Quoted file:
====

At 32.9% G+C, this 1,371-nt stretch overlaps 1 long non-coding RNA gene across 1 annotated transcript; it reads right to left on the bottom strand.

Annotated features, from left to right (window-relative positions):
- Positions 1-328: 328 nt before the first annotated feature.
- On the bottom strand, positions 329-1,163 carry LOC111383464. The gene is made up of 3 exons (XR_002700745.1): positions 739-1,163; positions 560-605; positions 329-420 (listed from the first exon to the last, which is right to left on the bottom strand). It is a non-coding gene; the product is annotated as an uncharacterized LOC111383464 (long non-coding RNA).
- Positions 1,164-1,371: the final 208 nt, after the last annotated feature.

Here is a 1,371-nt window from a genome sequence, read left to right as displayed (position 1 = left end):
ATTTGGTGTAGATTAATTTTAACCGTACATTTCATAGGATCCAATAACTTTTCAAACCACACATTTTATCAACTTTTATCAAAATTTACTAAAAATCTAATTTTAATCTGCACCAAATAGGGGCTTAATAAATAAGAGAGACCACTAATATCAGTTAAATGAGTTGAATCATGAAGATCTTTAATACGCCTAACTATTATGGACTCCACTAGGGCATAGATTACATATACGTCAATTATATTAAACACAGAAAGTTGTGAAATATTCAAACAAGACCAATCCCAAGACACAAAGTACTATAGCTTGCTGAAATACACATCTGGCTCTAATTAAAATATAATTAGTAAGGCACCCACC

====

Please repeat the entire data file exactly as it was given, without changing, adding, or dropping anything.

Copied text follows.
At 32.9% G+C, this 1,371-nt stretch overlaps 1 long non-coding RNA gene across 1 annotated transcript; it reads right to left on the bottom strand.

Annotated features, from left to right (window-relative positions):
- Positions 1-328: 328 nt before the first annotated feature.
- On the bottom strand, positions 329-1,163 carry LOC111383464. The gene is made up of 3 exons (XR_002700745.1): positions 739-1,163; positions 560-605; positions 329-420 (listed from the first exon to the last, which is right to left on the bottom strand). It is a non-coding gene; the product is annotated as an uncharacterized LOC111383464 (long non-coding RNA).
- Positions 1,164-1,371: the final 208 nt, after the last annotated feature.

Here is a 1,371-nt window from a genome sequence, read left to right as displayed (position 1 = left end):
ATTTGGTGTAGATTAATTTTAACCGTACATTTCATAGGATCCAATAACTTTTCAAACCACACATTTTATCAACTTTTATCAAAATTTACTAAAAATCTAATTTTAATCTGCACCAAATAGGGGCTTAATAAATAAGAGAGACCACTAATATCAGTTAAATGAGTTGAATCATGAAGATCTTTAATACGCCTAACTATTATGGACTCCACTAGGGCATAGATTACATATACGTCAATTATATTAAACACAGAAAGTTGTGAAATATTCAAACAAGACCAATCCCAAGACACAAAGTACTATAGCTTGCTGAAATACACATCTGGCTCTAATTAAAATATAATTAGTAAGGCACCCACC